Extreme neoliberal models undermine democracy, President Pavlopoulos says

Extreme neoliberal economic models, in which the economic “trumps” the institutional, undermine the foundations of democratic principles and pose a risk to representative democracy, President of the Republic Prokopios Pavlopoulos said on Saturday.

“The origins and consistency of representative democracy demand a genuinely liberal – and not extreme neoliberal – model of economic organisation,” the president said, addressing the 14th Nafplio International Law Seminar on “Safeguarding Democratic Institutions within a Europe in Crisis: Challenges and Responses”.

Pavlopoulos highlighted four main dangers to representative democracy: the gradual rise in the dominance of executive over legislative power, in which the body more directly elected by the people was more and more marginalised; the erosion in the quality of protection offered to society by judicial power, as an inevitable consequence of the executive’s control of the legislature; ever-increasing and uncontrolled economic globalisation, especially of the financial system, where a large number of unelected non-state entities with international reach were ‘taking over’ a significant part of the powers and authorities traditionally belonging to democratically organised states; and lastly, the decline of the social state which, as an essential condition for ensuring social cohesion, formed an inseparable part of European democracy and Europe’s civilisation.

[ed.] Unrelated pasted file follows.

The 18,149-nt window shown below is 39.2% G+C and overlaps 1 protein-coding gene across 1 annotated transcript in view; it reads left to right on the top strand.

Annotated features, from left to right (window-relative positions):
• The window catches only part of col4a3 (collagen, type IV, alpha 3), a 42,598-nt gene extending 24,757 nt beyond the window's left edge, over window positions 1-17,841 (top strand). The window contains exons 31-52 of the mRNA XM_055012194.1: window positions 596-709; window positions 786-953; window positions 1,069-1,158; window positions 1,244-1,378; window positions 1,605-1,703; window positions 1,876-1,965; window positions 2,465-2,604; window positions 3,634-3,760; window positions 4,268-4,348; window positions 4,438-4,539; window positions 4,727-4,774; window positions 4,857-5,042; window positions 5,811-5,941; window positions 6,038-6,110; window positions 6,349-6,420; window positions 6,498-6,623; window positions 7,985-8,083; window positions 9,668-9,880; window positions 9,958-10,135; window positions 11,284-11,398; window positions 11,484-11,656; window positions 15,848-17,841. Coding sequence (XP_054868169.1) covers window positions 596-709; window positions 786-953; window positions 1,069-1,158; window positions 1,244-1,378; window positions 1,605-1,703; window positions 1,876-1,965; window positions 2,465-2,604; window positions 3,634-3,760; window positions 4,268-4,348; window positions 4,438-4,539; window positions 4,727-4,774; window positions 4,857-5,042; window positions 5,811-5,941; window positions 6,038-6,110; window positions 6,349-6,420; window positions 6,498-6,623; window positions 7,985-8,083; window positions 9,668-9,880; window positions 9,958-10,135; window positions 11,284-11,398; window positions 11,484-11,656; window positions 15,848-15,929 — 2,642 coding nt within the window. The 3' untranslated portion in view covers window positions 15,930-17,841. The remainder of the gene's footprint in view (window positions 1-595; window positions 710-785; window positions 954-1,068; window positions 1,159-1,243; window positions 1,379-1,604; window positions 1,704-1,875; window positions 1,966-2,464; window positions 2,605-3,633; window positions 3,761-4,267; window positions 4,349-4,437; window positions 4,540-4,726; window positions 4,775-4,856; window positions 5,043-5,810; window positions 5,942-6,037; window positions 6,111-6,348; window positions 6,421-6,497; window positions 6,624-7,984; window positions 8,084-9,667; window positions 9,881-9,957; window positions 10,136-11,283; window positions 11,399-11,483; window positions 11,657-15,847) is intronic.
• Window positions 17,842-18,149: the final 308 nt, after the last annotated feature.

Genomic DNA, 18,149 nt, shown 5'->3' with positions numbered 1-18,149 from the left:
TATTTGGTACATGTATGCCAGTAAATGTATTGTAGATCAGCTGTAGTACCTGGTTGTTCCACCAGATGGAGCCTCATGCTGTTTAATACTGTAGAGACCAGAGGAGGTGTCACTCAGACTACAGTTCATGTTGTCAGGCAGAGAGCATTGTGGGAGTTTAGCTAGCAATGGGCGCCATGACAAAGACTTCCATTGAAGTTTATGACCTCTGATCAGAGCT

“The clearly visible decline of the social state of law in our times creates, through its very nature, an extremely ‘toxic’ danger of undermining representative democracy. This is the inevitable conclusion that arises from the fact that the origins and consistency of representative democracy require a genuinely liberal – and not extreme neoliberal – form of economic organisation,” he said.

The president highlighted the importance of representative democracy as the system of democratic governance that best served the democratic ideal and humanity, noting that it should serve as a guide for the European edifice in its course toward integration.

“Equally, however, no one must overlook the fact that representative democracy – just as democracy itself – is an extremely ‘delicate’ good; at least, in the sense that it can never, on any account, be considered completely safe and secure given that the dangers of it being undermined, in a world by definition hostile to the classic ‘public interest’, are real, visible and constantly changing,” he said.